November 06, 2007
Lost and Found: The Past Recaptured in New York
David W. Dunlap's evocative November 2, 2007 New York Times article about the recent unearthing of a long-buried piece of New York City history (pictured above and below) follows.
- A Decorative Piece of Subway History Is Unearthed in a Busy Station
A lovely little piece of subway history on the uptown platform of the No. 1 line at 59th Street-Columbus Circle — so old it actually antedates the trains — was concealed from generations of riders by a false wall.
With the false wall being removed as part of the station renovation, history has come to light again: a blue-and-white Art Nouveau plaque, with a flowery border (worthy of willow ware) encircling the words, “The Tiles in This Exhibit are the product of the American Encaustic Tiling Co. Limited / Zanesville Ohio / New-York N.Y.”
It turns out that the 59th Street station was a kind of proving ground for the architects Heins & LaFarge in 1901, three years before the Interborough Rapid Transit Company trains began running through it.
“The architects used its walls as an art gallery, experimenting with decorative ideas in various colors of tiles and other materials,” Philip Ashforth Coppola wrote in “Silver Connections: A Fresh Perspective on the New York Area Subway Systems” (Four Oceans Press, 1984). “When the real decorating of Columbus Circle began, all these preliminary experiments were covered over and forgotten.” That is, until this fall.
The plaque and the tiles surrounding it, which were also experimental, are cemented into an 18-inch-thick original structural wall, said Paul J. Fleuranges, a New York City Transit vice president. That wall is being removed to provide more passenger space. Complicating an already complex job, Mr. Fleuranges said, “the historical find has presented project managers with another set of problems to solve.”
They plan to cut a segment out of the wall behind the plaque and surrounding tiles, extract that segment and then cut it down further to make it easier to transport and store. In the end, Mr. Fleuranges said, the plaque will be found where a lovely little piece of subway history ought to be: the New York Transit Museum.
At the moment, it is on display for anyone with a MetroCard to see. Diana Agosta, her husband, Ken Wessel, and their son, Leonardo Wessel, were heading home from the Ziegfeld Theater the other night when they caught sight of the plaque. Ms. Agosta took a picture with her cellphone camera.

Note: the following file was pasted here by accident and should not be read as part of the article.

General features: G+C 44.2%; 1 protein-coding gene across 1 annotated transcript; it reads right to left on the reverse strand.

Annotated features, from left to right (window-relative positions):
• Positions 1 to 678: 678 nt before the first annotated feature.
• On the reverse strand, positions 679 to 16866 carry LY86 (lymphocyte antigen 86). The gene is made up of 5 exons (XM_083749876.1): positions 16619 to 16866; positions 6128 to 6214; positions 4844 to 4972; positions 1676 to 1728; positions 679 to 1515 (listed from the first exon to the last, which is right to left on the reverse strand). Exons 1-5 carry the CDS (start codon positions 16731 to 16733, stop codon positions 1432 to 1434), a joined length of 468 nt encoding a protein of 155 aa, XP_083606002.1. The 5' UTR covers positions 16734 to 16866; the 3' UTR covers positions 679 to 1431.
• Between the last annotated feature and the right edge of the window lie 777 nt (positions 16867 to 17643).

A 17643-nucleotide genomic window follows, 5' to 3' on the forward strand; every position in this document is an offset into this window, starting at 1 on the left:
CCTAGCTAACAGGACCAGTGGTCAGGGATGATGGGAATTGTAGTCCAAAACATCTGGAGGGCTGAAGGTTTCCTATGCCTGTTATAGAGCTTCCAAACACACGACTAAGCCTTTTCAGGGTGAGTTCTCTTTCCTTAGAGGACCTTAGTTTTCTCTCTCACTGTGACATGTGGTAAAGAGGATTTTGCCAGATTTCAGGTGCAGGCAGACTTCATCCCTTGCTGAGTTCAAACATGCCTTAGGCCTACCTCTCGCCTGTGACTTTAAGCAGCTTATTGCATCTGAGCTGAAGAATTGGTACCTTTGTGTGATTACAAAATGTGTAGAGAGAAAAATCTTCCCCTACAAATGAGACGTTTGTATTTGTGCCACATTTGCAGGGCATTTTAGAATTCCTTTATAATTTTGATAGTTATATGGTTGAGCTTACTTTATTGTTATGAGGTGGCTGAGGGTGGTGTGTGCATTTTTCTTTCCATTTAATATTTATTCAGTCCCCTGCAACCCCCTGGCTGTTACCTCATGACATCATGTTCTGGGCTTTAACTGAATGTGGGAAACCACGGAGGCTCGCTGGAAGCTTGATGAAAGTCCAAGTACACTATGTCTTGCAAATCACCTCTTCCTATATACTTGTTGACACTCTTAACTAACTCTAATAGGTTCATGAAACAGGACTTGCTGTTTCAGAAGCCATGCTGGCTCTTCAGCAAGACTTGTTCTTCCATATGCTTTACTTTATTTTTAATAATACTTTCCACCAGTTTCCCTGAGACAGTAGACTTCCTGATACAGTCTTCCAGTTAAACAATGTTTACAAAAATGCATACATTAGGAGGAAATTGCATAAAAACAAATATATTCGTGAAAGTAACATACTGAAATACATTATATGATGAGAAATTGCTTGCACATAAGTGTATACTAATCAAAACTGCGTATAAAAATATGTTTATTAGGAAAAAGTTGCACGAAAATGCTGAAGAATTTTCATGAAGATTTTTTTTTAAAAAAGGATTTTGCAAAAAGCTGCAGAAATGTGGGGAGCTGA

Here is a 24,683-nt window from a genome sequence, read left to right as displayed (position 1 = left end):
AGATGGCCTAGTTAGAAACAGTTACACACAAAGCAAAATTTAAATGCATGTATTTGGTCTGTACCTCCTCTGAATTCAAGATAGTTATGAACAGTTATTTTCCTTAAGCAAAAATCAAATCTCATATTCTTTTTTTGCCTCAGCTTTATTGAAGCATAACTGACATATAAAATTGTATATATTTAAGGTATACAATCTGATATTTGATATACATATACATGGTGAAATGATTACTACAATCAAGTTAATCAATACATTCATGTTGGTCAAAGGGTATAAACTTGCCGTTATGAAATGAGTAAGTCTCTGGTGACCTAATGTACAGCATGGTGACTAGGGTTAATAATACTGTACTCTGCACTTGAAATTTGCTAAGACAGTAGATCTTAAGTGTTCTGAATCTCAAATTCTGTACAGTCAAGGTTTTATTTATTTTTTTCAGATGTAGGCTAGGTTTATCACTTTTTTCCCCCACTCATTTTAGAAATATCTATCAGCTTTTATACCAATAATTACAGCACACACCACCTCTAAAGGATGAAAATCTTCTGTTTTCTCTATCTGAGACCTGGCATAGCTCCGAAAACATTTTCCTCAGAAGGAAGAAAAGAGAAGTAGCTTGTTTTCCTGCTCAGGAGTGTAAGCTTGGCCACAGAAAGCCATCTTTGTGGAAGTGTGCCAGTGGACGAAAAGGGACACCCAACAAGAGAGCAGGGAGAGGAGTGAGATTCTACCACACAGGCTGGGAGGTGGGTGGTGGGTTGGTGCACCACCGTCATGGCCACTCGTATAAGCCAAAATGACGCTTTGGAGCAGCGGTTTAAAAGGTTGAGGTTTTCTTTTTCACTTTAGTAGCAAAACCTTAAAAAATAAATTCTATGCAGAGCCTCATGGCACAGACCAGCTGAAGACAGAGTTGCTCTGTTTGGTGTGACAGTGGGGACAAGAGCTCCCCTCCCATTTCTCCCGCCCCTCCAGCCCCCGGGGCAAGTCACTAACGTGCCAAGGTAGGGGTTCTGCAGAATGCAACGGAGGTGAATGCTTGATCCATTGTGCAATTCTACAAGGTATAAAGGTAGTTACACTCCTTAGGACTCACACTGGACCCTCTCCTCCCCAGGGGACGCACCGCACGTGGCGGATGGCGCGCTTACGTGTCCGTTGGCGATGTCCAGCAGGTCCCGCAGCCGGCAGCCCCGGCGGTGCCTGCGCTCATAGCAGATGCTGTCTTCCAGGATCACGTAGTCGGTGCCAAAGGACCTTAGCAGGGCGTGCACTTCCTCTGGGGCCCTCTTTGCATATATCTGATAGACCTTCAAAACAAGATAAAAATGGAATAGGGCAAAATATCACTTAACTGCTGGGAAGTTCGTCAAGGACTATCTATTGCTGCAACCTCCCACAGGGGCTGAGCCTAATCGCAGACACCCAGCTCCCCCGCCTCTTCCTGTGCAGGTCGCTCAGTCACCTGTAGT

“It seemed that the drab, 1960-ish wall had been stripped away and this perfect, gorgeous tile — decorated like a teacup — just appeared,” she said. “Even though New York is not an ancient city like Rome, it’s fascinating to me that when you look around, you so often see little remnants of the past like this.”
Australia + Nolita Mashup: UGG Tess Boot
Bag the outback — the Australian company's heading uptown.
Almond leather, black suede or "Charlie Brown" suede (top to bottom).
Blue Ridge Outdoors 2007 'Quote that made you feel most like a slacker' Award
The current issue (November, 2007) features the monthly's Best of the Outdoors '07 Readers' Choice Awards.
The envelope, please:
The quote is from an October, 2007 article about über-ultra-athlete Dean Karnazes (above), in which he said, "When I'm home I get up around 4:00 a.m. and run a marathon before fixing breakfast and taking the kids to school. When I'm home it's important for me to be there for them. Then I'll usually get another run in before picking them up and spending the rest of the day with them."
From the website:
Sometimes the most ingenious tools are also the simplest.
This bent piece of stainless-steel wire will convert a stick into an excellent campfire fork.
The sprung design of the wire ensures it will clamp securely onto any stick up to 1/2" in diameter.
The two prongs double your marshmallow roasting capacity and have slightly flared tips to firmly hold larger items, such as sausages, without fear of sacrificing dinner to the fire.
With a protective polycarbonate storage cover, its compact design (only 4" long and weighing less than 1 oz) is perfect for campers.
Made in Sweden.
Two for $8.95.
'We invest half a year of work to make an A. Lange & Söhne run flawlessly — then we take it apart again'
I've always enjoyed the print ad for the German watchmaker that begins with those sentences, atop a photo of a completed watch (above) on one side and an exploded version with all the myriad parts on the other.